Last week, a strange, bright object was noticed by NASA’s Mars rover Curiosity when it was making its first soil scoop. This object was thought to be from the rover itself or part of its landing equipment and influenced the researchers to think other particles they were seeing were of foreign origin as well. But new developments might suggest otherwise.

NASA Confident That Bright Particles in Mars Soil Part of Its Native CompositionThis high-resolution image shows what NASA believes to be a piece from the rover or its landing event. (Photo: NASA/JPL-Caltech/MSSS)

The object, which looks like a piece of cellophane, was seen by the six-wheeled, $2.5 billion rover as it was going going to make its first analysis of Martian soil. Watch this NASA report of the first scoop and the object that was thought to be a piece of “benign plastic”:

According to NASA, the rover made its second scoop at the location called Sol 66 and saw more “bright material.” The scientists discarded this scoop thinking it contained more foreign objects originating from the rover.

“Other small pieces of bright material in the Rocknest area have been assessed as debris from the spacecraft. The science team did not want to put spacecraft material into the rover’s sample-processing mechanisms,” NASA’s Guy Webster wrote on the website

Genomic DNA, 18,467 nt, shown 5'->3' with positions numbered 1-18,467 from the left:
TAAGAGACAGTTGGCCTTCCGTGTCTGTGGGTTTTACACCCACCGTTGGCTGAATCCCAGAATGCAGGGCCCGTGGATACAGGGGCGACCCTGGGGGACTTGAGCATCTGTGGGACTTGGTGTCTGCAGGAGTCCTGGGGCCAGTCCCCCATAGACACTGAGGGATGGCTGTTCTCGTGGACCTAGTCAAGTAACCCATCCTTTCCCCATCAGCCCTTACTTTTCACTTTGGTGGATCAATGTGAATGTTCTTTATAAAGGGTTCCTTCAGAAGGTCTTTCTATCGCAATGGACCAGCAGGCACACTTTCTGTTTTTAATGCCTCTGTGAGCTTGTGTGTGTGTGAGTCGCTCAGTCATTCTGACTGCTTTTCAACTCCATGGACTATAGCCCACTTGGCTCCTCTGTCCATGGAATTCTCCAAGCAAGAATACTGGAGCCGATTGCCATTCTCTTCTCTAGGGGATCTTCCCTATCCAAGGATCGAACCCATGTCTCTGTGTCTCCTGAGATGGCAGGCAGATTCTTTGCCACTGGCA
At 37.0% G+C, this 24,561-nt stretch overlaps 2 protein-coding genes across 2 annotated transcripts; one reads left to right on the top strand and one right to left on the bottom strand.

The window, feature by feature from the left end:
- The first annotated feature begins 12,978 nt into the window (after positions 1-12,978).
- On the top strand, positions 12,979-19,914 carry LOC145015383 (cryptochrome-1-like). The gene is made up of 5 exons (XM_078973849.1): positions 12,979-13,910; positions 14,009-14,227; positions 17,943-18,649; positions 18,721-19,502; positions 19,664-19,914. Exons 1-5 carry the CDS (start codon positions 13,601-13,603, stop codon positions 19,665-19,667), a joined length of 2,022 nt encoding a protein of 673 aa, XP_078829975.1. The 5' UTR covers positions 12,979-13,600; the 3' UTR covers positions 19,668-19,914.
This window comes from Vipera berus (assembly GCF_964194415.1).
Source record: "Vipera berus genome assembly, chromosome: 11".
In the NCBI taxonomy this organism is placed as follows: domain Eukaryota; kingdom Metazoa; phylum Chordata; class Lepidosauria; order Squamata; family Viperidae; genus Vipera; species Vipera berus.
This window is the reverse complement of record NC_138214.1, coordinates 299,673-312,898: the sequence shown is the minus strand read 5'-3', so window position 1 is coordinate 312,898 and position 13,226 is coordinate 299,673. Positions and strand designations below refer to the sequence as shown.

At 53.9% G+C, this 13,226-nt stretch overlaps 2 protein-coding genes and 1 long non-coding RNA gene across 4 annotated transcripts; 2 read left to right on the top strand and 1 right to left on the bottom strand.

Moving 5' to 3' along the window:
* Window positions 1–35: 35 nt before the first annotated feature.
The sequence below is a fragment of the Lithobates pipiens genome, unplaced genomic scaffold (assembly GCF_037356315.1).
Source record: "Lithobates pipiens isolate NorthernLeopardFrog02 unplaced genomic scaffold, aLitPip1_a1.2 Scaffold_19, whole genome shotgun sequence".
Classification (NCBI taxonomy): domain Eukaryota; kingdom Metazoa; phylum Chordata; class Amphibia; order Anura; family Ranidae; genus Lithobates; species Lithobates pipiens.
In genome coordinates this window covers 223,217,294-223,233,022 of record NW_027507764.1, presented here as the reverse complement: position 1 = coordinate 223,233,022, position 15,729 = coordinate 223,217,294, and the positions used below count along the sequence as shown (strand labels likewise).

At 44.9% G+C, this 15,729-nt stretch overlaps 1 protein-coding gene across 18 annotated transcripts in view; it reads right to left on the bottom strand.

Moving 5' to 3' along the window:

But after spotting more “bright particles” in the same area embedded in the soil, Webster wrote, NASA is confident it is “native Martian material.”

NASA Confident That Bright Particles in Mars Soil Part of Its Native Composition

The lighter-colored fleck in the shadow toward the top of the image is what makes NASA “confident” the bright particles are part of the soil’s native composition. (Photo: NASA/JPL-Caltech/MSSS)

The team took a third scoop at Sol 69 in Rocknest and is analyzing it with its Chemistry and Mineralogy (CheMin) instrument.

New Scientist reminds us that in 2007 when the rover Spirit scraped at soil with a dead wheel, it exposed a different area of bright material that was later identified as silica.

Webster states that further investigations of these more recent bright particles are underway.

(H/T: Business Insider)